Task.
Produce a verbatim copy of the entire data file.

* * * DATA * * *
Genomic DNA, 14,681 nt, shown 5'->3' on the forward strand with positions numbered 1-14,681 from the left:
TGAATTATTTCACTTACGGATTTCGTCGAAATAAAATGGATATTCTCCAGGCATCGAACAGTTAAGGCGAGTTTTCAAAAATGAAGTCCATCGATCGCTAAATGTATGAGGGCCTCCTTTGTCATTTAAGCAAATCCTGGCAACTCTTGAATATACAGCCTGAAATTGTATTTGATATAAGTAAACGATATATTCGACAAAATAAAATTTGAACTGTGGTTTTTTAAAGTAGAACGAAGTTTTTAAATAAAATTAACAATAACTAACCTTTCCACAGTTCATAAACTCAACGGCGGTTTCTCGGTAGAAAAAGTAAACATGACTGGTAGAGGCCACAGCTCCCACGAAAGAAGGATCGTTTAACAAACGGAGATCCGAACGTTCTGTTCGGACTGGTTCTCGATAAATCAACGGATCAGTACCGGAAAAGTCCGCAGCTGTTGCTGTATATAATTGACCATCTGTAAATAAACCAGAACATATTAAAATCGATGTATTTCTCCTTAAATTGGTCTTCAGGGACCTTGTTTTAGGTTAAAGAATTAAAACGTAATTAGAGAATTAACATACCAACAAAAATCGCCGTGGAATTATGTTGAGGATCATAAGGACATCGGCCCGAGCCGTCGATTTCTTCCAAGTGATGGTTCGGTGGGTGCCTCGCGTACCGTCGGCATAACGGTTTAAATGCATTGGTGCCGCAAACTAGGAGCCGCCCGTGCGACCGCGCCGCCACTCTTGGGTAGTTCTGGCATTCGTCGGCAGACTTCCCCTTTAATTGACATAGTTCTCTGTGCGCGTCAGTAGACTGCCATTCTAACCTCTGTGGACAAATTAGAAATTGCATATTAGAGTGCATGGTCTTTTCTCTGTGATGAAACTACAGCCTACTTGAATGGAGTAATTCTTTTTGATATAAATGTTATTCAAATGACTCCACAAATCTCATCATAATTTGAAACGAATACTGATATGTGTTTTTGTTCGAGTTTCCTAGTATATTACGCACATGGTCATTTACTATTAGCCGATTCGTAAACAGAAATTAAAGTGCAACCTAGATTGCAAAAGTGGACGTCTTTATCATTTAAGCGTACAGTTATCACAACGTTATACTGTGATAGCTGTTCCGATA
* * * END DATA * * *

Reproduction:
Genomic DNA, 14,681 nt, shown 5'->3' on the forward strand with positions numbered 1-14,681 from the left:
TGAATTATTTCACTTACGGATTTCGTCGAAATAAAATGGATATTCTCCAGGCATCGAACAGTTAAGGCGAGTTTTCAAAAATGAAGTCCATCGATCGCTAAATGTATGAGGGCCTCCTTTGTCATTTAAGCAAATCCTGGCAACTCTTGAATATACAGCCTGAAATTGTATTTGATATAAGTAAACGATATATTCGACAAAATAAAATTTGAACTGTGGTTTTTTAAAGTAGAACGAAGTTTTTAAATAAAATTAACAATAACTAACCTTTCCACAGTTCATAAACTCAACGGCGGTTTCTCGGTAGAAAAAGTAAACATGACTGGTAGAGGCCACAGCTCCCACGAAAGAAGGATCGTTTAACAAACGGAGATCCGAACGTTCTGTTCGGACTGGTTCTCGATAAATCAACGGATCAGTACCGGAAAAGTCCGCAGCTGTTGCTGTATATAATTGACCATCTGTAAATAAACCAGAACATATTAAAATCGATGTATTTCTCCTTAAATTGGTCTTCAGGGACCTTGTTTTAGGTTAAAGAATTAAAACGTAATTAGAGAATTAACATACCAACAAAAATCGCCGTGGAATTATGTTGAGGATCATAAGGACATCGGCCCGAGCCGTCGATTTCTTCCAAGTGATGGTTCGGTGGGTGCCTCGCGTACCGTCGGCATAACGGTTTAAATGCATTGGTGCCGCAAACTAGGAGCCGCCCGTGCGACCGCGCCGCCACTCTTGGGTAGTTCTGGCATTCGTCGGCAGACTTCCCCTTTAATTGACATAGTTCTCTGTGCGCGTCAGTAGACTGCCATTCTAACCTCTGTGGACAAATTAGAAATTGCATATTAGAGTGCATGGTCTTTTCTCTGTGATGAAACTACAGCCTACTTGAATGGAGTAATTCTTTTTGATATAAATGTTATTCAAATGACTCCACAAATCTCATCATAATTTGAAACGAATACTGATATGTGTTTTTGTTCGAGTTTCCTAGTATATTACGCACATGGTCATTTACTATTAGCCGATTCGTAAACAGAAATTAAAGTGCAACCTAGATTGCAAAAGTGGACGTCTTTATCATTTAAGCGTACAGTTATCACAACGTTATACTGTGATAGCTGTTCCGATA